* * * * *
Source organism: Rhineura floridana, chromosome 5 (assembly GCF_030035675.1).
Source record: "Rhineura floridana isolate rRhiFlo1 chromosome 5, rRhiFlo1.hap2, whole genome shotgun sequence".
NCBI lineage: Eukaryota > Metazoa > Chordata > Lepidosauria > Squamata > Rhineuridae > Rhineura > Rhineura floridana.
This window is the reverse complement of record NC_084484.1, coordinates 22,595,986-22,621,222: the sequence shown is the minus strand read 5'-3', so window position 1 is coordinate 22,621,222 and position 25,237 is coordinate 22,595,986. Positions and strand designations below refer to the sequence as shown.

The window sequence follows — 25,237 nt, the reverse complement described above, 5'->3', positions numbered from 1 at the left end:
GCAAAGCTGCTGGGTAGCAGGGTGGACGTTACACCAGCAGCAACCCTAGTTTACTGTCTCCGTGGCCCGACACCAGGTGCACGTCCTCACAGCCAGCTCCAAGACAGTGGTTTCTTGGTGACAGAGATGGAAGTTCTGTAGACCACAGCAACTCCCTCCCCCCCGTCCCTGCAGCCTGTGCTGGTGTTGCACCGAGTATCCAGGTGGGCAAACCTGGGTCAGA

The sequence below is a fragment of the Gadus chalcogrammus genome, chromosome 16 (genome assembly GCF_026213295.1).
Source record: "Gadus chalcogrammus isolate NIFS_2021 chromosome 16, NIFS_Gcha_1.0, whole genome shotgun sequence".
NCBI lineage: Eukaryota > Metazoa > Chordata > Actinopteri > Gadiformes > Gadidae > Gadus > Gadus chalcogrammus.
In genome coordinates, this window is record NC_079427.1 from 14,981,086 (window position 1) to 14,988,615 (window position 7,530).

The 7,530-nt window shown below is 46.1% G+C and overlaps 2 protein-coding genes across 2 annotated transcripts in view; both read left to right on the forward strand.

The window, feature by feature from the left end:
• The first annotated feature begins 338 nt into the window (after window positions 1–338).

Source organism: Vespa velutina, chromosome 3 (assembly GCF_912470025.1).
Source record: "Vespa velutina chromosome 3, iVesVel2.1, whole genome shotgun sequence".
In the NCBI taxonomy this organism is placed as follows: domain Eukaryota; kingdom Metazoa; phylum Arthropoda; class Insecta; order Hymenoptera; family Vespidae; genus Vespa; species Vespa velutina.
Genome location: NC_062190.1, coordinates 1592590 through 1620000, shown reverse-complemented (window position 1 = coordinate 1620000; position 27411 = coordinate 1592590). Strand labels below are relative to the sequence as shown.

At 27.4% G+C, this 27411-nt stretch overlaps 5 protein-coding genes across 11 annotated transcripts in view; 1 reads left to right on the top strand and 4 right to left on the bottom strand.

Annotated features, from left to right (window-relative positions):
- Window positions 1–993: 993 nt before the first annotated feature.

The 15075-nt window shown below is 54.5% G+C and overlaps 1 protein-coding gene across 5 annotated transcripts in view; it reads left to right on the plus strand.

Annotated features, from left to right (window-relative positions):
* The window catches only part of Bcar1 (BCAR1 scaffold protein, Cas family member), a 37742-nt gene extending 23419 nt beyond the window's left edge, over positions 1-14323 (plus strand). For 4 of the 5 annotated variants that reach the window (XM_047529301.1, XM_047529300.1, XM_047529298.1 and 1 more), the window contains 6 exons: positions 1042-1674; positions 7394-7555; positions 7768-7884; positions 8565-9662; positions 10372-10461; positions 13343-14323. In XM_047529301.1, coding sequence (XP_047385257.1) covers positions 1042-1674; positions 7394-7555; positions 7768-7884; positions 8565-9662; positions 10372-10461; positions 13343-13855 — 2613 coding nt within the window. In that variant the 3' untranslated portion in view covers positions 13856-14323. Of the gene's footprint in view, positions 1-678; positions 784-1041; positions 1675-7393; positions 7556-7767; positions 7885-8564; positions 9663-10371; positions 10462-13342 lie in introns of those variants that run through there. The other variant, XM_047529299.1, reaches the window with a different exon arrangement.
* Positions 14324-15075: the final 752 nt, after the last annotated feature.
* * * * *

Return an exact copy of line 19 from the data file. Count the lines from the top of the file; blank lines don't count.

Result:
Annotated features, from left to right (window-relative positions):